N2 - The problem of learning causal influences from passive data has attracted a good deal of attention in the past 30 years, and techniques have been developed and tested. These techniques assume the composition property, which entails that they cannot in general learn interactive causes with little marginal effects. However, such interactions are fairly commonplace. One notable example is genetic epistasis, which is the interaction of two or more genetic loci to affect phenotype. Often the genes exhibit little marginal effects. Another important example is the interaction of a treatment with patient features to affect outcomes. Even though efforts have recently been made towards developing new algorithms that discover such interactions from data, to our knowledge no definition of a discrete causal interaction has been forwarded. Using information theory, we develop a fuzzy definition of a discrete causal action, called Interaction Strength (IS). The IS is bounded above by 1 and equals 1 if the causes in the interaction exhibit no marginal effects. Using the IS and BN scoring, we develop an exhaustive search algorithm, Exhaustive-IGain, which learns interactions from low-dimension datasets, and a heuristic search algorithm, called MBS-IGain, which learns interactions from high-dimensional datasets. Using simulated high-dimensional datasets, based on models of genetic epistasis, we compare MBS-IGain to 7 algorithms that learn genetic epistasis from high-dimensional datasets, and show that MBS-IGain’s discovery performance is notably better than the other methods. We apply MBS-IGain to a real LOAD dataset, and obtain results substantiating previous research and new results. Using low-dimensional simulated datasets, we show Exhaustive-IGain can learn 4-cause interactions with no marginal effects. We apply Exhaustive-Gain to a real clinical breast cancer datasets, and learn interactions that agree with the judgements of a breast cancer oncologist. Our algorithms are only directly applicable to problems where we have a specified target and its candidate causes. However, our algorithms could be used for general causal learning by being a front end to a standard causal learning algorithm.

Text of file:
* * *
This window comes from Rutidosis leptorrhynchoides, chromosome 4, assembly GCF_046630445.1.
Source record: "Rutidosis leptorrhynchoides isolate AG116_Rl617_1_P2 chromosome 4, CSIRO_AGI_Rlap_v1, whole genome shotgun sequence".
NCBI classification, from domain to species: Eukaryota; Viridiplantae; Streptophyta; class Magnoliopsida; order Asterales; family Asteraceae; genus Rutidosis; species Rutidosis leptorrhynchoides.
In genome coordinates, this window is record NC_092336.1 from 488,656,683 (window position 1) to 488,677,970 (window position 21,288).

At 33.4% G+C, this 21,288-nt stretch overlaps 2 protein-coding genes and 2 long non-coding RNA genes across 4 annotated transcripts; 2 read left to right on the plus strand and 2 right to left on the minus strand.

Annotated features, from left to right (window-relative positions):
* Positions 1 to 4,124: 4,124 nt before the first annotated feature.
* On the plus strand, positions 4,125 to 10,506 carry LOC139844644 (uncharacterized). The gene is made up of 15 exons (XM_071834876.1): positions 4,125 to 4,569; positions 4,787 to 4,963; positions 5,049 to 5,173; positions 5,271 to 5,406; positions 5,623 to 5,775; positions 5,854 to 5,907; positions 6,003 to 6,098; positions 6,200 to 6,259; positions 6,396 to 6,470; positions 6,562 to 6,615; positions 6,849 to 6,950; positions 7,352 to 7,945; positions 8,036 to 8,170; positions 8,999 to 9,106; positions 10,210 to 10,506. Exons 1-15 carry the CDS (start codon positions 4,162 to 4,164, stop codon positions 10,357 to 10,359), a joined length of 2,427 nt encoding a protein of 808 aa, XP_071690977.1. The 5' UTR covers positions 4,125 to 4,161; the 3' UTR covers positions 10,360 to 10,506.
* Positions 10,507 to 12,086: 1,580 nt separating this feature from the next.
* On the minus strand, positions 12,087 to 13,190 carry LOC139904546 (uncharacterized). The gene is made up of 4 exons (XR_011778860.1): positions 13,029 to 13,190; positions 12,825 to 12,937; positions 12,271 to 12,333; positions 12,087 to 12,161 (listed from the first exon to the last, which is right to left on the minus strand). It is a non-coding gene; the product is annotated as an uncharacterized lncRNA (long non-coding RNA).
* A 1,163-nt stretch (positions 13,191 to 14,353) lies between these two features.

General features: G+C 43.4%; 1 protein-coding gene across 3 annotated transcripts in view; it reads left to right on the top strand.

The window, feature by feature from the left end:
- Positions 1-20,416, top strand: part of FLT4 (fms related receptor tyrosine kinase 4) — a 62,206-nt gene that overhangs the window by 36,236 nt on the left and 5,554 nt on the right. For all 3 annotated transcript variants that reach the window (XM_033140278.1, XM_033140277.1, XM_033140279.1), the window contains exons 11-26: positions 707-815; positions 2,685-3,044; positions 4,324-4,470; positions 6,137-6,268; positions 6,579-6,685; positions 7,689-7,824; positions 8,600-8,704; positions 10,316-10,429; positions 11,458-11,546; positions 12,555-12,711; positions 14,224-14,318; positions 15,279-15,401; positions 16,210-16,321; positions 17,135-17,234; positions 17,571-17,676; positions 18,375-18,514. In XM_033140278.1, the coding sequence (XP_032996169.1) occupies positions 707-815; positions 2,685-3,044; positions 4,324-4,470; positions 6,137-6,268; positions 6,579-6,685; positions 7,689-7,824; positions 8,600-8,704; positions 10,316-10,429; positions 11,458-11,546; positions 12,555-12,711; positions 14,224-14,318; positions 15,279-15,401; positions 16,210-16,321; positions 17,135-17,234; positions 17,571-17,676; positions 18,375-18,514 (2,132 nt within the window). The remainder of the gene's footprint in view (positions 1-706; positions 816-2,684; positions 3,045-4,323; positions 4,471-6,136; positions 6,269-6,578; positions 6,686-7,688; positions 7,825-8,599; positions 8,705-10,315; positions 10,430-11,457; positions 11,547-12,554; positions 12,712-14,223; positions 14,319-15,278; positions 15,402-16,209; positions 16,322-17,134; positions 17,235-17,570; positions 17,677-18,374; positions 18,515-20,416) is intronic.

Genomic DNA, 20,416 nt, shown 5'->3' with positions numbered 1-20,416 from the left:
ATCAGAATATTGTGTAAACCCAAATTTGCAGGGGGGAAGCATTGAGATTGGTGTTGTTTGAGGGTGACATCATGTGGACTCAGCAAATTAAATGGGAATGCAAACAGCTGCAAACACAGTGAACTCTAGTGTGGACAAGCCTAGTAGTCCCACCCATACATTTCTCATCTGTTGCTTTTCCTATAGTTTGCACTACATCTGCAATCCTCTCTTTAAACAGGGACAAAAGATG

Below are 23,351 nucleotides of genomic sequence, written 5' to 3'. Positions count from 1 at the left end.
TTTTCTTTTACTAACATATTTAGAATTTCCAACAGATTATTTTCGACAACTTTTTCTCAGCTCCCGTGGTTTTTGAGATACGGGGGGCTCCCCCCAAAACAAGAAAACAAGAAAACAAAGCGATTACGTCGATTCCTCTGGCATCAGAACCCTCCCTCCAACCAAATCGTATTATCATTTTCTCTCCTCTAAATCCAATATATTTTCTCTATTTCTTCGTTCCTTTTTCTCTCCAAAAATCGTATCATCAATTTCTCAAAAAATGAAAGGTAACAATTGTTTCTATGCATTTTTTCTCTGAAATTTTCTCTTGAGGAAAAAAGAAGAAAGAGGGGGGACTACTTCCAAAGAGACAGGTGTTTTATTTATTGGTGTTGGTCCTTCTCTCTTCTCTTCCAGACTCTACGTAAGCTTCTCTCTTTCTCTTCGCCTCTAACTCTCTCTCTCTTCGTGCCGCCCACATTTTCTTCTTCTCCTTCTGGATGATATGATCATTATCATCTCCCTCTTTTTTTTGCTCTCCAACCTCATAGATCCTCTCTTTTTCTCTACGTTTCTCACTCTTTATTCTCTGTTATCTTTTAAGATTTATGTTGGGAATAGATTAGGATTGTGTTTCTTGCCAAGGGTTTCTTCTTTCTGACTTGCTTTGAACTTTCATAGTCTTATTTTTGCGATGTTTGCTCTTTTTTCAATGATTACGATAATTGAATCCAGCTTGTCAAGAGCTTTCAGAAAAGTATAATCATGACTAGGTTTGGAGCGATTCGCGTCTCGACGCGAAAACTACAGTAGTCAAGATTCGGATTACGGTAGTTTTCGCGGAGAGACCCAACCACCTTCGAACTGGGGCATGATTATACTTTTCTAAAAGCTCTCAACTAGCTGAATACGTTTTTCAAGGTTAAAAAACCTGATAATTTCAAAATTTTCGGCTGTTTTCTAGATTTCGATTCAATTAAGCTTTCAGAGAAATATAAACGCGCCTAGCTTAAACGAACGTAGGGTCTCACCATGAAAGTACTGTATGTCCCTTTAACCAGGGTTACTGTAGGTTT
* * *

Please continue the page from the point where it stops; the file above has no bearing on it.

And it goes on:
AB - The problem of learning causal influences from passive data has attracted a good deal of attention in the past 30 years, and techniques have been developed and tested. These techniques assume the composition property, which entails that they cannot in general learn interactive causes with little marginal effects. However, such interactions are fairly commonplace. One notable example is genetic epistasis, which is the interaction of two or more genetic loci to affect phenotype. Often the genes exhibit little marginal effects. Another important example is the interaction of a treatment with patient features to affect outcomes. Even though efforts have recently been made towards developing new algorithms that discover such interactions from data, to our knowledge no definition of a discrete causal interaction has been forwarded. Using information theory, we develop a fuzzy definition of a discrete causal action, called Interaction Strength (IS). The IS is bounded above by 1 and equals 1 if the causes in the interaction exhibit no marginal effects. Using the IS and BN scoring, we develop an exhaustive search algorithm, Exhaustive-IGain, which learns interactions from low-dimension datasets, and a heuristic search algorithm, called MBS-IGain, which learns interactions from high-dimensional datasets. Using simulated high-dimensional datasets, based on models of genetic epistasis, we compare MBS-IGain to 7 algorithms that learn genetic epistasis from high-dimensional datasets, and show that MBS-IGain’s discovery performance is notably better than the other methods. We apply MBS-IGain to a real LOAD dataset, and obtain results substantiating previous research and new results. Using low-dimensional simulated datasets, we show Exhaustive-IGain can learn 4-cause interactions with no marginal effects. We apply Exhaustive-Gain to a real clinical breast cancer datasets, and learn interactions that agree with the judgements of a breast cancer oncologist. Our algorithms are only directly applicable to problems where we have a specified target and its candidate causes. However, our algorithms could be used for general causal learning by being a front end to a standard causal learning algorithm.

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KW - Information gain

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KW - SNP

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Jiang X, Neapolitan RE. Defining and discovering interactive causes. In Intelligent Systems Reference Library. Vol. 137. Springer Science and Business Media Deutschland GmbH. 2018. p. 53-78. (Intelligent Systems Reference Library). https://doi.org/10.1007/978-3-319-67513-8_4